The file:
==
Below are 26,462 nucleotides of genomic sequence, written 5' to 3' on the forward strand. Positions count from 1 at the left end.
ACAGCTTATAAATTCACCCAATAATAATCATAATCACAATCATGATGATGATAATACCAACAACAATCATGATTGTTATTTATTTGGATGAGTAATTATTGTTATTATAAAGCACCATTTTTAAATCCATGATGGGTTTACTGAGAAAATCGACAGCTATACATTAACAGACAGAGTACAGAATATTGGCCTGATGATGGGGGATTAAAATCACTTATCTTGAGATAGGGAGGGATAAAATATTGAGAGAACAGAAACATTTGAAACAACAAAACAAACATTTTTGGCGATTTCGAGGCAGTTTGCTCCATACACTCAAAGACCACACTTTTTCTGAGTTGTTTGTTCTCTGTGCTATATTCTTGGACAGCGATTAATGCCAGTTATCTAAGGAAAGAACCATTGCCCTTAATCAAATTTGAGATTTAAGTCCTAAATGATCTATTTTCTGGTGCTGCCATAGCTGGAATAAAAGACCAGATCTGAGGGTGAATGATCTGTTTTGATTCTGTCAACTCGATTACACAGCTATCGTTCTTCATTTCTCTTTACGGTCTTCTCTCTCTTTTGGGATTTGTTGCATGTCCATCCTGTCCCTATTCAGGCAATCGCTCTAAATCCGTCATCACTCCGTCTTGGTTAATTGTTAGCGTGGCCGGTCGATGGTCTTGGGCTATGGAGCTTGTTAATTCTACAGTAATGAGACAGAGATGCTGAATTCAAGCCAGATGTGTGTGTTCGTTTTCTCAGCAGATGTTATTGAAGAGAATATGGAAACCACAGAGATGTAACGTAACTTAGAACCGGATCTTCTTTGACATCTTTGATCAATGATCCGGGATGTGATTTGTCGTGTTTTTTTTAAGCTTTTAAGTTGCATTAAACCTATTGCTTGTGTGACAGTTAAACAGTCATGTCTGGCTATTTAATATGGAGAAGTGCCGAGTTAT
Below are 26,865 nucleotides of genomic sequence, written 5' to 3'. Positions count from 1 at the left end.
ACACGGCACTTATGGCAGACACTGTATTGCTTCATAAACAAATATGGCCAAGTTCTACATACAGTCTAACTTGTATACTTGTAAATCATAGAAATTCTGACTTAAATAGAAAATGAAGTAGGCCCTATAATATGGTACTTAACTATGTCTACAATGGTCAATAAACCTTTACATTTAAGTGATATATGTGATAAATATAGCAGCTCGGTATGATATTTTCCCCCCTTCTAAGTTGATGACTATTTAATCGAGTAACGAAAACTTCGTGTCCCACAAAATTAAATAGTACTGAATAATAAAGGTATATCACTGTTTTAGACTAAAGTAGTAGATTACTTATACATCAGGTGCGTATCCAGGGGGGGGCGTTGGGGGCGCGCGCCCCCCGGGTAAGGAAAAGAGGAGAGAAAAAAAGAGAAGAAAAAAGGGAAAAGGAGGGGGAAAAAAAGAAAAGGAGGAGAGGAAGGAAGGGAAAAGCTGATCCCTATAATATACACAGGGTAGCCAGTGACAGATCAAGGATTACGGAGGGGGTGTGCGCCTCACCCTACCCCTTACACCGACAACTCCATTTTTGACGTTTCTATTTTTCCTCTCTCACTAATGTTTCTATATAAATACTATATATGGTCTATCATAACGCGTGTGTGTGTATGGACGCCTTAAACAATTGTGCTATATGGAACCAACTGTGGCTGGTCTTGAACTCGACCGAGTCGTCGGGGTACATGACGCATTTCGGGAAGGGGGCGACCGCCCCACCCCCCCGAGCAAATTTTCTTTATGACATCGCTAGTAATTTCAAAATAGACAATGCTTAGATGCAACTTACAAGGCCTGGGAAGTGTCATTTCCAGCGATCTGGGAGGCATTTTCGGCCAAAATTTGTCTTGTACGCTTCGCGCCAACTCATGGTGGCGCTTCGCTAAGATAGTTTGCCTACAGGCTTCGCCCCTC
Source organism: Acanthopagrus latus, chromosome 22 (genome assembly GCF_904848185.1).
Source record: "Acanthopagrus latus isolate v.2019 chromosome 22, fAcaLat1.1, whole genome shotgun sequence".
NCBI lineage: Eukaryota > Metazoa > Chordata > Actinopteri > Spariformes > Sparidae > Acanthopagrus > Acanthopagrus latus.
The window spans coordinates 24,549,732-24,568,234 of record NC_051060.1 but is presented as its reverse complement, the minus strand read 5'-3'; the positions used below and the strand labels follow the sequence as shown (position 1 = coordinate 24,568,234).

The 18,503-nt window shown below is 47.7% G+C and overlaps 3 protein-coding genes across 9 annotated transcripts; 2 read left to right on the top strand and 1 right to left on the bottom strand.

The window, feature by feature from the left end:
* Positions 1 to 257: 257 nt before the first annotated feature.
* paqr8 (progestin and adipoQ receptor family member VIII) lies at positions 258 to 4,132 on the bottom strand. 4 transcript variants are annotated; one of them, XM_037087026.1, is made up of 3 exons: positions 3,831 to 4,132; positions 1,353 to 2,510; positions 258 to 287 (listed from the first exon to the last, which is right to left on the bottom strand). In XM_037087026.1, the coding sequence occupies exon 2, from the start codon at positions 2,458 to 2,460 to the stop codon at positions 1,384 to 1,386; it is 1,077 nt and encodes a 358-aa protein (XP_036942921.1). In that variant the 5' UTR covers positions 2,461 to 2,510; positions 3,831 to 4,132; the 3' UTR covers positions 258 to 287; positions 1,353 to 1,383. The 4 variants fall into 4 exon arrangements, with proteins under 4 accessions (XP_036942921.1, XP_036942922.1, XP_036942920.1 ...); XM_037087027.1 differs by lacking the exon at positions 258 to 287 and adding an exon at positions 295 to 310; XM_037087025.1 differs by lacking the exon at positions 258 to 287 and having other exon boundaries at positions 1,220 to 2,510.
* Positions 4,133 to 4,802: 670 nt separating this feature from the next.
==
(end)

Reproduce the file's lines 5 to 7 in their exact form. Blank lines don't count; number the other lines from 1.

Source organism: Acanthopagrus latus, chromosome 22 (genome assembly GCF_904848185.1).
Source record: "Acanthopagrus latus isolate v.2019 chromosome 22, fAcaLat1.1, whole genome shotgun sequence".
NCBI lineage: Eukaryota > Metazoa > Chordata > Actinopteri > Spariformes > Sparidae > Acanthopagrus > Acanthopagrus latus.